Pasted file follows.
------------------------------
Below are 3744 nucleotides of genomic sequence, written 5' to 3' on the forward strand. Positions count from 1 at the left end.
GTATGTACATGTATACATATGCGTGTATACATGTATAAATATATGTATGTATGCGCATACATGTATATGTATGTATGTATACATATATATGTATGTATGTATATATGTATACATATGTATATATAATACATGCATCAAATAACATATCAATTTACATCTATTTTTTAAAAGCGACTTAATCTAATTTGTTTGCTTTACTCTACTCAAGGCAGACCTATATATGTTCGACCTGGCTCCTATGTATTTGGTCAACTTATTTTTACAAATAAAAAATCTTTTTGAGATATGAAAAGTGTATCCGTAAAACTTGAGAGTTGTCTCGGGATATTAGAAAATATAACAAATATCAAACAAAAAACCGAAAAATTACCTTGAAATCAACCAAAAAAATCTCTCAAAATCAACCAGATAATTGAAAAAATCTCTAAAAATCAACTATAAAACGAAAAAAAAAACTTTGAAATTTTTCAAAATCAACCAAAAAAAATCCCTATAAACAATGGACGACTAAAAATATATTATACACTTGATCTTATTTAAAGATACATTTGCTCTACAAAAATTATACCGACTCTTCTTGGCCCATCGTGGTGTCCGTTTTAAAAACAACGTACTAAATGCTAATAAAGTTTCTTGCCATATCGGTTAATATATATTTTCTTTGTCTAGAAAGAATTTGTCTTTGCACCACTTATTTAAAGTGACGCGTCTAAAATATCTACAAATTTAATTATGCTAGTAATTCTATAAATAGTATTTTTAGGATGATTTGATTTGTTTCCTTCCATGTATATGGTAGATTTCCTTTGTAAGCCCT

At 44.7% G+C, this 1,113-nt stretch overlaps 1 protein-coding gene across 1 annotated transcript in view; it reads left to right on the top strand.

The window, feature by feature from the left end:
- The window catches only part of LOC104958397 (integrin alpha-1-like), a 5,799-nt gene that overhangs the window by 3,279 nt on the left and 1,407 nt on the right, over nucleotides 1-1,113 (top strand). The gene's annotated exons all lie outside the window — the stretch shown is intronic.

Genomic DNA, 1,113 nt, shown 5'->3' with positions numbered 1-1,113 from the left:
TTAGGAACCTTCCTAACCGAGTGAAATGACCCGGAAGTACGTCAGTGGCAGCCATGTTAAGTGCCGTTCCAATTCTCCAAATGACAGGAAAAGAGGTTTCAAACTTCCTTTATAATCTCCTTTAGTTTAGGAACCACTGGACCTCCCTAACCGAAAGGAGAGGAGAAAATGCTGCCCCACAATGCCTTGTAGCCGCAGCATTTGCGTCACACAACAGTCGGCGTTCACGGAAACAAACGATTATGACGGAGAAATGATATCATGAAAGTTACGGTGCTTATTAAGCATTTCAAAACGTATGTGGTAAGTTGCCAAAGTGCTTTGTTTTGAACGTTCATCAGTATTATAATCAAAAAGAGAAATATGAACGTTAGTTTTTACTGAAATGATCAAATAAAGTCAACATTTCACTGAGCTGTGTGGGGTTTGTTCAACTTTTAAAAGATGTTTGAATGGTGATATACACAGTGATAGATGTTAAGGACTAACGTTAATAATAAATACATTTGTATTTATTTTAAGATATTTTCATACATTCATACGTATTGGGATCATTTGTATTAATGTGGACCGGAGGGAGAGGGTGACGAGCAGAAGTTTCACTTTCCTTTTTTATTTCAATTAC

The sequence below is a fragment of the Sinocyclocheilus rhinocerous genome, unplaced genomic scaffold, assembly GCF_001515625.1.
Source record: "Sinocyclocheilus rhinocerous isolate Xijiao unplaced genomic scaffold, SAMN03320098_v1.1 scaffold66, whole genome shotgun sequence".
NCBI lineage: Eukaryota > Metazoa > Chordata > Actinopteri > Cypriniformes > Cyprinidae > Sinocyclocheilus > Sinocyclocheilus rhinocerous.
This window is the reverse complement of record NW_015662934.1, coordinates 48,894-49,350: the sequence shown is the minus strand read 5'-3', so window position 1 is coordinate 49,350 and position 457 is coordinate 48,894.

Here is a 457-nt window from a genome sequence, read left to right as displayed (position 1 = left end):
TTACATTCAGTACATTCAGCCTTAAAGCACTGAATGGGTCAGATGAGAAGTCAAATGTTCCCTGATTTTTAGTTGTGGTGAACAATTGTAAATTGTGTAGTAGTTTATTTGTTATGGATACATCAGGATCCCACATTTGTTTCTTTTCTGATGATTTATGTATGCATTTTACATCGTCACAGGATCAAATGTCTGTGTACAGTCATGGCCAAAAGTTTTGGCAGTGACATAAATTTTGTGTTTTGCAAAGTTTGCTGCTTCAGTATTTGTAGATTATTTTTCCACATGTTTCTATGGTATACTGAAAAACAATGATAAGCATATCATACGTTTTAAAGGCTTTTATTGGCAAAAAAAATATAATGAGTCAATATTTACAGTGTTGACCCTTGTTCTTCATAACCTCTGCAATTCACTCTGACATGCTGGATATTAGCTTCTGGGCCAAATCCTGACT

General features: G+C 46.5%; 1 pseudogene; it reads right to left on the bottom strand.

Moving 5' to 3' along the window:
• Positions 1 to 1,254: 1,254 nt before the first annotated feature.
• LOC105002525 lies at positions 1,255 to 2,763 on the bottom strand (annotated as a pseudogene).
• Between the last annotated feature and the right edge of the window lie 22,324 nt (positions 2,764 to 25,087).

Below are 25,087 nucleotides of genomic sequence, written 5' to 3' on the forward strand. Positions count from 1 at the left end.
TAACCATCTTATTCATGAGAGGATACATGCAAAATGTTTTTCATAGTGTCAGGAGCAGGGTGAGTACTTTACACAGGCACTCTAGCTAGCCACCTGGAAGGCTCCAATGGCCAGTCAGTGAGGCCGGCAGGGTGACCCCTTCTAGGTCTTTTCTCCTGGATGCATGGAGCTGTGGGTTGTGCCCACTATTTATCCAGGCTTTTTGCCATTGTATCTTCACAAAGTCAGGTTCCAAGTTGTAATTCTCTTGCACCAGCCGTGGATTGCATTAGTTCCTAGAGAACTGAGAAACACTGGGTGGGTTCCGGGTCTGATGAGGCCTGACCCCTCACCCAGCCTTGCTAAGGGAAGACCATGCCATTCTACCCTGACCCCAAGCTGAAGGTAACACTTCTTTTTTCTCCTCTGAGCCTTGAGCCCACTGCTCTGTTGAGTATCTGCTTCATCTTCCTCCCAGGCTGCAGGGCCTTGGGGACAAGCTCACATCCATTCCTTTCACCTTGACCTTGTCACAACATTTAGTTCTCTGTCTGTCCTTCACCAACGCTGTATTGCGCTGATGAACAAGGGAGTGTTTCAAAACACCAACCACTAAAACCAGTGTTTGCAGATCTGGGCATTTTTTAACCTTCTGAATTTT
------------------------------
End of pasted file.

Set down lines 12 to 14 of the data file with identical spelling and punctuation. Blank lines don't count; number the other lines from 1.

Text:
Here is a 457-nt window from a genome sequence, read left to right as displayed (position 1 = left end):
TTACATTCAGTACATTCAGCCTTAAAGCACTGAATGGGTCAGATGAGAAGTCAAATGTTCCCTGATTTTTAGTTGTGGTGAACAATTGTAAATTGTGTAGTAGTTTATTTGTTATGGATACATCAGGATCCCACATTTGTTTCTTTTCTGATGATTTATGTATGCATTTTACATCGTCACAGGATCAAATGTCTGTGTACAGTCATGGCCAAAAGTTTTGGCAGTGACATAAATTTTGTGTTTTGCAAAGTTTGCTGCTTCAGTATTTGTAGATTATTTTTCCACATGTTTCTATGGTATACTGAAAAACAATGATAAGCATATCATACGTTTTAAAGGCTTTTATTGGCAAAAAAAATATAATGAGTCAATATTTACAGTGTTGACCCTTGTTCTTCATAACCTCTGCAATTCACTCTGACATGCTGGATATTAGCTTCTGGGCCAAATCCTGACT

General features: G+C 46.5%; 1 pseudogene; it reads right to left on the bottom strand.